Medicare Supplement Plans and Medical Underwriting
You may be concerned about medical underwriting when applying for a new Medicare Supplement insurance plan. Medical underwriting is a process in which insurance companies collect detailed information about your health and medical history. Based on this history, they will decide whether or not to accept your application for insurance and how much to charge you. People with a history of medical problems may pay more for insurance than people with no such history, or have their applications rejected entirely. Some plans may also issue a waiting period for coverage for a pre-existing condition* if state law allows it.
When medical underwriting can’t be used: Open Enrollment
Medicare Supplement insurance plans are offered by private insurance companies and can help you pay for out-of-pocket costs for services covered under Original Medicare. Generally these private insurance companies are allowed to use medical underwriting to decide whether or not to accept your application and how much to charge you. However, during your Medicare Supplement Open Enrollment Period, your health problems cannot be used to deny you a policy or charge you more for it.
Your Medicare Supplement Open Enrollment Period lasts for six months and begins on the first day of the month in which you’re both 65 or older and enrolled in Medicare Part B. So if you turn 65 in January and enroll in Medicare Part B in January, your Open Enrollment Period typically lasts from January to June. During this period you should be able to buy any policy the health insurance company offers at the price for someone with no health problems, regardless of your past or current health problems. The health insurance company also can’t make you wait for your coverage to start except sometimes in the case of a pre-existing condition*. In some cases, the insurance company may make you wait up to six months for the coverage of a health problem that pre-dated the policy in a period called the “pre-existing condition* waiting period.“ After the waiting period, the policy may cover the condition.
If you apply for a Medicare Supplement insurance plan after your Open Enrollment Period, you may have to meet medical underwriting requirements and your application may be rejected on the basis of a health condition. If you are under 65, some insurance companies may voluntarily sell you a Medicare Supplement insurance plan. However, the will probably cost you more than a plan sold to someone 65 or older and the insurance company will probably use medical underwriting when processing your application. However, in some states you can’t sign up for a Medicare Supplement insurance plan when you’re under age 65.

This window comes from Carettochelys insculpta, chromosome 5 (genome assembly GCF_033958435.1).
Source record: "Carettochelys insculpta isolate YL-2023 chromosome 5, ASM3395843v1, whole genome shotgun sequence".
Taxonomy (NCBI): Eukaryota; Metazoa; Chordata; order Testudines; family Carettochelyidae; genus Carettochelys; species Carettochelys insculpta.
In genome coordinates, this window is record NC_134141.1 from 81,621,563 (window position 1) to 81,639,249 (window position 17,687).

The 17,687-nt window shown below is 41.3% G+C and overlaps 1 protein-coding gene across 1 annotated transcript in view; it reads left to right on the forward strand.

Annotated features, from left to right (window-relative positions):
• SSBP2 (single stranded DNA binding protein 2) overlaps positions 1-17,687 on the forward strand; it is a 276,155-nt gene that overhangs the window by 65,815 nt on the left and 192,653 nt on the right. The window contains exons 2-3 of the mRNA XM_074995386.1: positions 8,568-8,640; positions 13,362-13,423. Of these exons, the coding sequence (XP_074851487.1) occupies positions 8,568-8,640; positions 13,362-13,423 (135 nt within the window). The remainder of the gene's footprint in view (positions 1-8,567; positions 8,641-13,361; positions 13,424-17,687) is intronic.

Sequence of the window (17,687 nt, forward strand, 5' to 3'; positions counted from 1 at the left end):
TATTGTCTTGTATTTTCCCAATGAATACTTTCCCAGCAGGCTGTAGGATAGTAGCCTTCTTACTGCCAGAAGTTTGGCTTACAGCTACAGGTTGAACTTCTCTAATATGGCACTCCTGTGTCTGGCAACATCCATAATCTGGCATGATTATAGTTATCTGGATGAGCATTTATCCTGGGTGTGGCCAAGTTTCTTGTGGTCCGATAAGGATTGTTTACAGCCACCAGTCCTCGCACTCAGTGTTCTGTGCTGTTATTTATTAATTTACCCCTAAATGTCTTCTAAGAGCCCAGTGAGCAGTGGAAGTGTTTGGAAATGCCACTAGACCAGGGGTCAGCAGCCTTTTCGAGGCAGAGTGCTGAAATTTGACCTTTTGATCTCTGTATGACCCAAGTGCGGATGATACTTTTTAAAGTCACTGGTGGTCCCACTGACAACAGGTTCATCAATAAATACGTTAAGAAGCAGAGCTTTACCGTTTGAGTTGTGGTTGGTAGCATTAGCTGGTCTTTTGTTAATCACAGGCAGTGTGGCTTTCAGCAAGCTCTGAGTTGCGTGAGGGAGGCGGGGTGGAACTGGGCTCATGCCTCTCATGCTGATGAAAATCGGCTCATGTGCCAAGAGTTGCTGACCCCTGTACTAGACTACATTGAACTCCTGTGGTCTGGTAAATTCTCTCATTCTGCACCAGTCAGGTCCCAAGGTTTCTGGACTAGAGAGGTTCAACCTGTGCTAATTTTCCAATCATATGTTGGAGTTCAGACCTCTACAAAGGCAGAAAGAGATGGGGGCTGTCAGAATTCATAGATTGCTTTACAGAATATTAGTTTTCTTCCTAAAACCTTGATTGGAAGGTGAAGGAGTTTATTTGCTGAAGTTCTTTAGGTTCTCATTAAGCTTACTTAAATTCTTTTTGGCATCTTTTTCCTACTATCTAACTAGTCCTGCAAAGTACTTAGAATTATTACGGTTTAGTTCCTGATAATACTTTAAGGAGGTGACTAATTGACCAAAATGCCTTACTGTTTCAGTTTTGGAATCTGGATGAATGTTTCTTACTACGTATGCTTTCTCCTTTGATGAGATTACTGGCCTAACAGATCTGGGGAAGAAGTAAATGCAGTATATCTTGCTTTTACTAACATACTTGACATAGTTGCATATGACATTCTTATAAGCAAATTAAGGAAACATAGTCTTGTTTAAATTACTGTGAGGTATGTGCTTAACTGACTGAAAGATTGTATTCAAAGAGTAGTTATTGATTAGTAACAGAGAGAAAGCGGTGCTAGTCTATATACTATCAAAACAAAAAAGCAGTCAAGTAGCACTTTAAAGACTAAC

When medical underwriting can’t be used: guaranteed-issue rights
Certain situations may give you “guaranteed-issue rights,“ which allow you Medicare Supplement enrollment access similar to what you have during your Medicare Supplement Open Enrollment Period. A situation that might qualify you for guaranteed issue is if you have Original Medicare and a Medicare SELECT policy and you move out of the Medicare SELECT policy’s service area. A Medicare SELECT policy is a type of Medicare Supplement insurance plan that may require you to use hospitals and doctors within network in order to be eligible for full benefits.
You might also qualify for guaranteed-issue rights if your Medicare Supplement insurance company goes bankrupt and your coverage ends through no fault of your own. A third situation could be that you had a Medicare Advantage plan but the plan stops giving care in your area or you move out of the plan’s service area. In most cases you will have 63 days after your health care coverage ends to apply for a Medicare Supplement insurance plan.
Medical underwriting could make a big difference in the price you pay for a Medicare Supplement insurance plan and whether or not you get covered. Pay attention to your Open Enrollment Period and guaranteed-issue rights to avoid medical underwriting.
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*Pre-existing conditions are generally health conditions that existed before the start of a policy. They may limit coverage, be excluded from coverage, or even prevent you from being approved for a policy; however, the exact definition and relevant limitations or exclusions of coverage will vary with each plan, so check a specific plan’s official plan documents to understand how that plan handles pre-existing conditions.